How To Really Take Medical Conflicts Of Interest Seriously

If we’re going to have a central database of conflict of interest disclosures in medicine—and there is one, created by law—it’s high time that people start using it.

This weekend, the New York Times, working with the nonprofit ProPublica, reported on its front page that Jose Baselga, one of the world’s top oncologists and the chief medical officer of Memorial Sloan Kettering Cancer Center, failed to disclose financial conflicts of interest when he wrote articles for medical journals including the New England Journal of Medicine. That includes more than $3 million dollars Baselga made when Roche bought Seragon, a startup that had paid him in stock.

The big message is that most people don’t realize that doctors can be paid large sums of money by drug companies, and that making sure these sums are disclosed is important if one doesn’t want the whole enterprise of developing drugs to appear crooked. That’s why the a 2010 law called the Physician Payments Sunshine Act—which makes the highly unusual decision that a whole class of people (doctors) should have no right to privacy over payments made to them by drug companies—exists.

“If you do science (some of it taxpayer funded, others intended to influence decisions of regulatory agencies), lead a not-for-profit academic institute, lead a professional society, then having to tell the world about your related financial interest is the price you pay for the privilege of being allowed to hold those interests in the first place,” tweeted Steven Joffe,the Emanuel and Robert Hart Professor of Medical Ethics and Health Policy at the University of Pennsylvania.

The Times story was arguably not fair to Baselga in some ways. It blurred the line between a consulting payment (what doctors usually get from drug companies) and the Roche’s purchase of stock he owned. Consulting payments create the expectation of an ongoing relationship. Purchasing a company is different, and may create gratitude, but doesn’t hold out a future incentive for Baselga to be nice to Roche. He already has the money. It is a conflict, but the distinction is worth making. Without the Seragon stake, the dramatic statement that Baselga withheld "millions" would not be true.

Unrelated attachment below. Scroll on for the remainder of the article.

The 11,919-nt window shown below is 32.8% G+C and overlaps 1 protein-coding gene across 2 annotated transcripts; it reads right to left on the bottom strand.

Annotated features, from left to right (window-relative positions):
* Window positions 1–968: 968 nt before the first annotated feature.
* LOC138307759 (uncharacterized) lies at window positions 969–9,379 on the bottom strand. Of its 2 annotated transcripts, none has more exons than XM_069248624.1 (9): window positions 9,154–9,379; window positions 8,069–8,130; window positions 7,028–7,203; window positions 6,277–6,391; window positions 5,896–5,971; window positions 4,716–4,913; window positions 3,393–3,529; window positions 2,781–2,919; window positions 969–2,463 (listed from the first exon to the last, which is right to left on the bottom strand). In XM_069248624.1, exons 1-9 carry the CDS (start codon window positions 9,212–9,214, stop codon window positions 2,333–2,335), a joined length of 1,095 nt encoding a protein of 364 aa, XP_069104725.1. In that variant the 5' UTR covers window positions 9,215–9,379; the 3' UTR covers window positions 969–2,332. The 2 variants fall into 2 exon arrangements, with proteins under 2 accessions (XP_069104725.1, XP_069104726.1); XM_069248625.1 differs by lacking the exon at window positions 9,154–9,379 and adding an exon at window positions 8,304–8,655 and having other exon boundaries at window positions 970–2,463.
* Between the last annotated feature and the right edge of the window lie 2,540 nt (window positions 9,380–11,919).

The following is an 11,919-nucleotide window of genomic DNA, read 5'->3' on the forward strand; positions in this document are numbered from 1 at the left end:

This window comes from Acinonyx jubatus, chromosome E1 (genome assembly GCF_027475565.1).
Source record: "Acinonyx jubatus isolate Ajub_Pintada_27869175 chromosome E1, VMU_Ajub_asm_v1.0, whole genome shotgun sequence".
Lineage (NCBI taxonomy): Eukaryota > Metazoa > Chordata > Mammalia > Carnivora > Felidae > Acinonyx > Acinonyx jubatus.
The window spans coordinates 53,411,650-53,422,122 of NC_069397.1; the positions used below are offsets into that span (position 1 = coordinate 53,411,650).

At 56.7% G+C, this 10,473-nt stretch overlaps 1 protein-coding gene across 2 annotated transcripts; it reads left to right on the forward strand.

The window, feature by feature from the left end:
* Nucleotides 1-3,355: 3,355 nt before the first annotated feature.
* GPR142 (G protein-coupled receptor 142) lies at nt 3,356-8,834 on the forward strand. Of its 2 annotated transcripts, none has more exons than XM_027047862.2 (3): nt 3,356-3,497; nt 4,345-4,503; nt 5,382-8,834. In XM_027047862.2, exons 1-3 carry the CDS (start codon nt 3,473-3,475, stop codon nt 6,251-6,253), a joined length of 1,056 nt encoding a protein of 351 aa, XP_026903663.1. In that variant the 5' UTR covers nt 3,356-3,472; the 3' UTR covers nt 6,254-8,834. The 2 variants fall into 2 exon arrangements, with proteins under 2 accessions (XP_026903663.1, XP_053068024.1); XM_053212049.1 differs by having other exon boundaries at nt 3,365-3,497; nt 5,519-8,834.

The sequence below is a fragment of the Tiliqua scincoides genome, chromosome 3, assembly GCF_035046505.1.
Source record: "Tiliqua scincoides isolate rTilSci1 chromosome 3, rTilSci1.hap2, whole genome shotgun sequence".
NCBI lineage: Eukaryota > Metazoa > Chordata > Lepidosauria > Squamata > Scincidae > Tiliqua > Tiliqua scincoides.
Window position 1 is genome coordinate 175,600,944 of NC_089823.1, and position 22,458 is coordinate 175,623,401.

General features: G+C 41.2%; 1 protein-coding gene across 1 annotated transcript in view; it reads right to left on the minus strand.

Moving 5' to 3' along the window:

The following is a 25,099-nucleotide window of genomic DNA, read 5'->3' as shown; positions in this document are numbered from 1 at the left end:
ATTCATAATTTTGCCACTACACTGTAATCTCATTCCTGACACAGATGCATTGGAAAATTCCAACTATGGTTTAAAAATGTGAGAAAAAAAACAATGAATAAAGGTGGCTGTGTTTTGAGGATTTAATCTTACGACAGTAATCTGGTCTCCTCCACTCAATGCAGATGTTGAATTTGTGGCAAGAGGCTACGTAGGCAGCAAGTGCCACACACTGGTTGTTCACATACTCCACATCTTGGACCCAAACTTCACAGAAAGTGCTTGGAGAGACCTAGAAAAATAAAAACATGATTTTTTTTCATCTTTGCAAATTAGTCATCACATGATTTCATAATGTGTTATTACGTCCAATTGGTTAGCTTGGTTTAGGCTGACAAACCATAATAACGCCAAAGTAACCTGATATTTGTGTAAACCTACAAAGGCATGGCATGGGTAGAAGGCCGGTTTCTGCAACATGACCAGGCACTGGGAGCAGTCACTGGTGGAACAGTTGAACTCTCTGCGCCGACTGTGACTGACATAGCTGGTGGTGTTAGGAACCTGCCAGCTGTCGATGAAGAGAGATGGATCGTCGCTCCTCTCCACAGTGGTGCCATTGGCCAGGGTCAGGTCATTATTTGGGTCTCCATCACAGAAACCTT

The article also stretches to portray comments in which he called a drug's effect modest but said that was still scientifically exciting as positive spin.

But there's no question Baselga should have disclosed the payment. It's baffling that he didn't, and shows how cavalier many physicians are about disclosure.

To quote from a New England Journal disclosure form: “You should disclose interactions with ANY entity that could be considered broadly relevant to the work.” An entity paid you three million bucks? Seems broadly relevant.

This leads to deeper questions: How is it that a medical journal would allow a physician not to disclose a payment that exists in a public database? How is it that Memorial Sloan Kettering isn’t checking to be sure that Baselga bent over backward to make a relevant disclosure?

The obvious solution: have a public database that includes all those conflicts, and use it.

The one created by the Sunshine Act is a start, and medical journals should  check disclosure forms against it.

But it doesn’t include corporate boards (Baselga is on the boards of Varian and Bristol-Myers Squibb) or companies whose drugs or medical devices are not yet marketed. In the meantime, physicians and their employers should start thinking about disclosing potential conflicts not as an embarrassment to be avoided but as an inoculation against the risk of someone else pointing out those conflicts for them.

As Baselga found out, once someone has beat you at a game of "gotcha!" a defense can be pretty hard to mount.

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